"When we owned our vehicles, we drove them into the ground. The extreme mileage led to high maintenance costs and vehicle downtime," says Steve Huck, Fleet Manager for Powers. "It also took a lot of administrative time to manage all the details. So as our company grew, it became more economically feasible to negotiate lease rates with one company and ensure the reliability of all vehicles by replacing them at appropriate intervals to achieve optimum performance and the best resale value," says Huck.
"Our cycling program with Enterprise looks at things like future trends, the current used vehicle market, warranties, mileage, and the potential wear and tear our business will inflict on each vehicle. Taking a detailed approach ensures we are not wasting our fleet dollars," says Huck. "This kind of in-depth analysis requires professionals who are experienced in fleet management."
The cycling program not only helps ensure Powers' employees are driving vehicles equipped with the latest equipment and safety features, it promotes the company's professional image when customers see modern, well-maintained vehicles. "No one wants to see you show up at a job site in the 'Jed Clampett' truck," Huck says.
He added that, in the construction industry, "where the schedule waits for no one," vehicle reliability is critical. That's why, for Powers Products' cycling program, planning ahead also means trying to predict business trends in the construction industry. "We can save a lot of money by ordering new vehicles direct from the factory, but the longer lead time required for ordering, about eight to 10 weeks, requires the ability to anticipate our business needs," says Huck. "Fortunately, we've been able to do this successfully."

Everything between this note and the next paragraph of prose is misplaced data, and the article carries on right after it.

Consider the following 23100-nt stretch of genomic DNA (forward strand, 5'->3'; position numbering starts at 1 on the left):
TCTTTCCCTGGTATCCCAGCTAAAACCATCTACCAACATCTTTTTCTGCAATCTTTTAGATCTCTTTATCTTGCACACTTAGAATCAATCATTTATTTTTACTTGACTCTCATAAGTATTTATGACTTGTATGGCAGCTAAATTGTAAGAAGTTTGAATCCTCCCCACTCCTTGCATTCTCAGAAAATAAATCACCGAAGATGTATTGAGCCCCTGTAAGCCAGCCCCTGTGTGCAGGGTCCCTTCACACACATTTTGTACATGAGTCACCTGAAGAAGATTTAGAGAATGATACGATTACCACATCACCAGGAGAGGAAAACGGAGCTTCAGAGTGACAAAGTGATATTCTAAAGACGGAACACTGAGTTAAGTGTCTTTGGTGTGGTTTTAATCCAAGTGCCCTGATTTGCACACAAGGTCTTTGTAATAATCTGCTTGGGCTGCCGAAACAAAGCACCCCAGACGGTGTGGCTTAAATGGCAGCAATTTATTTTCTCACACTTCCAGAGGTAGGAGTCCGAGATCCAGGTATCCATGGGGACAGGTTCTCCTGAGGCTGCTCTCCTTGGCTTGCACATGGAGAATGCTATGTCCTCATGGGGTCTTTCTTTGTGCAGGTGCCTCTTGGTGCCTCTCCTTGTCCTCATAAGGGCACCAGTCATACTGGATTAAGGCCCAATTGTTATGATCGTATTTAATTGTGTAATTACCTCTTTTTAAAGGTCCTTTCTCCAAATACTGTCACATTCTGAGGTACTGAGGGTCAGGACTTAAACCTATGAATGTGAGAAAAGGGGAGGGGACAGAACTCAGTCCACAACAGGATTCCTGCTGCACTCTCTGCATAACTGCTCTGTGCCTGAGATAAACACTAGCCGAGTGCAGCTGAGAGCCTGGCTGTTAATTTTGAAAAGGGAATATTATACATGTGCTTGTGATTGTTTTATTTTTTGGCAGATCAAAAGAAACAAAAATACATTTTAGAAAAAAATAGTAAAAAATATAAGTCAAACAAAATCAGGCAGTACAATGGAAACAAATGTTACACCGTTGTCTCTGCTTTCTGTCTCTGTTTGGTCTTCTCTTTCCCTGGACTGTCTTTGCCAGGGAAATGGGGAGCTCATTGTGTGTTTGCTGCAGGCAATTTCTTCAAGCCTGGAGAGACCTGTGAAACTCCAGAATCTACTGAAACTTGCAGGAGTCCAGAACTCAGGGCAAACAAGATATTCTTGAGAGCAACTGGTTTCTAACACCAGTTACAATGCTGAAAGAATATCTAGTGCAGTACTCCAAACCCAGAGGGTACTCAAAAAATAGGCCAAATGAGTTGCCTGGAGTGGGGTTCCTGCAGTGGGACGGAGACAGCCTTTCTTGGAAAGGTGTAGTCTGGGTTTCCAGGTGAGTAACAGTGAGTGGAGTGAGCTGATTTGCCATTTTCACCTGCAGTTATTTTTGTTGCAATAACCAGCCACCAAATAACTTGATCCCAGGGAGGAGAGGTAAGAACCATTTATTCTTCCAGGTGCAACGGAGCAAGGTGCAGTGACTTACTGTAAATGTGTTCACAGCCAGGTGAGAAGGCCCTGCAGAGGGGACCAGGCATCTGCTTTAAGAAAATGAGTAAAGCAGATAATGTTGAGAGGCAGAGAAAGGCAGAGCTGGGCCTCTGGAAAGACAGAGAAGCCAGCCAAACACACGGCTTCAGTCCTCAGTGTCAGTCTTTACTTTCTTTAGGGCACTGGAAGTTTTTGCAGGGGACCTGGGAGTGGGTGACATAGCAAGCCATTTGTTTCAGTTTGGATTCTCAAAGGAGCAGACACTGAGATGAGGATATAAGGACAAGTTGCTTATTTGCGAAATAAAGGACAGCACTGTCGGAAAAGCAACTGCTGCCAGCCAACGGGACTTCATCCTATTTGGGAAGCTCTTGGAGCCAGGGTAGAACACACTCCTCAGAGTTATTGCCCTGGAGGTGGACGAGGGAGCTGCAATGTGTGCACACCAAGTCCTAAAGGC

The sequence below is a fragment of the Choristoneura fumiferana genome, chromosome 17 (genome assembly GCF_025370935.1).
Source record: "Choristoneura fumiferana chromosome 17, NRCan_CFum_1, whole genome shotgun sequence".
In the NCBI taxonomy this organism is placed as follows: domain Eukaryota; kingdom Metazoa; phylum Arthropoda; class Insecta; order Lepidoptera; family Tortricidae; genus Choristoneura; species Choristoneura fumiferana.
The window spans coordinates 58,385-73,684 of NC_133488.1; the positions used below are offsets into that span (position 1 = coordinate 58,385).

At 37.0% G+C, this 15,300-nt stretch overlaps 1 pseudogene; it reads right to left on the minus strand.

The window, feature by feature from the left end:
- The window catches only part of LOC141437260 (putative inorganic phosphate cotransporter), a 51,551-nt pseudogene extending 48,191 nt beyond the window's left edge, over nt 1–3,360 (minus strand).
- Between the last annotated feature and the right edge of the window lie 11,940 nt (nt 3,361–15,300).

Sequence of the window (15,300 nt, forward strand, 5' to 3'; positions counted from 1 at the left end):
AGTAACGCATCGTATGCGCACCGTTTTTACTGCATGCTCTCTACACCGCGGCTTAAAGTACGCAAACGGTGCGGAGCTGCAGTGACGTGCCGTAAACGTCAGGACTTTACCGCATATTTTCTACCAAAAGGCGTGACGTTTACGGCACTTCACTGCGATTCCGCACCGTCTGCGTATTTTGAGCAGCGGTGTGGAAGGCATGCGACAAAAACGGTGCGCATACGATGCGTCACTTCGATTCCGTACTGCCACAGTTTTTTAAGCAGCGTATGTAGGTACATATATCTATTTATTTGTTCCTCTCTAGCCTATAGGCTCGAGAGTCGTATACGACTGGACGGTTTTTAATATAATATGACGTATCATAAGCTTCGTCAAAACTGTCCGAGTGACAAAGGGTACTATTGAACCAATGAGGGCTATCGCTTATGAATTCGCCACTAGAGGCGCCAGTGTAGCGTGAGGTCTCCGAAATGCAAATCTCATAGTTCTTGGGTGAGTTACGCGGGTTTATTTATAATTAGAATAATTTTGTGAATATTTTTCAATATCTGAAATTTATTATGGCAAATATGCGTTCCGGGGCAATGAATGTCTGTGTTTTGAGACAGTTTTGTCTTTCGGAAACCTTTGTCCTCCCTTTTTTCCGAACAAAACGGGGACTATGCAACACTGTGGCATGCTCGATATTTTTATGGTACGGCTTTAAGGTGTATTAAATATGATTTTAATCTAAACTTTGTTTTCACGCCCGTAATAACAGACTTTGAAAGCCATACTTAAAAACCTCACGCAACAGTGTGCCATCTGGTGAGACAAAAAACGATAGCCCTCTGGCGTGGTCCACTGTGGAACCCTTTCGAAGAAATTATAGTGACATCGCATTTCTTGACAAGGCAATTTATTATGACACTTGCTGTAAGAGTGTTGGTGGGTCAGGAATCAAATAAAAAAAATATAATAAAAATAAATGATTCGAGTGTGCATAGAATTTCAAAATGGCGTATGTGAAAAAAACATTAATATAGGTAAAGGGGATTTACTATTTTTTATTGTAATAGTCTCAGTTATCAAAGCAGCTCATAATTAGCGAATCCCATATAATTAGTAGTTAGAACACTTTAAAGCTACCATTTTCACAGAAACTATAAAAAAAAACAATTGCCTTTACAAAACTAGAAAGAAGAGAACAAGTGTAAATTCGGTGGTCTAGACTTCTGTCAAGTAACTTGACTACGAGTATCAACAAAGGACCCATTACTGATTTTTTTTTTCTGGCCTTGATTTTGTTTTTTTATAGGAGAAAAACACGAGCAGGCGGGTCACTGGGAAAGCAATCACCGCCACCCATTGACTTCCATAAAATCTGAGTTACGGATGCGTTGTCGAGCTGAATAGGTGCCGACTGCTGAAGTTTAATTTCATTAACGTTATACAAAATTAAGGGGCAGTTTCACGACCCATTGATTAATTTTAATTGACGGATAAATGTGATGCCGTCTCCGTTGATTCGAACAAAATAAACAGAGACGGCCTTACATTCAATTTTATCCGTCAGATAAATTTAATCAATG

The bottom line is that planning ahead, when it comes to both the makeup of a company's fleet and knowing when to acquire and dispose of vehicles, is an important component in helping companies with small- to mid-size fleets achieve strategic business objectives.
Enterprise Fleet Services, a division of Enterprise Rent-A-Car, is a full-service fleet management company for businesses with fleets between 15-125 vehicles. For more information, call toll-free (877) 23-FLEET or visit the company's web site at www.enterprise.com/fleets.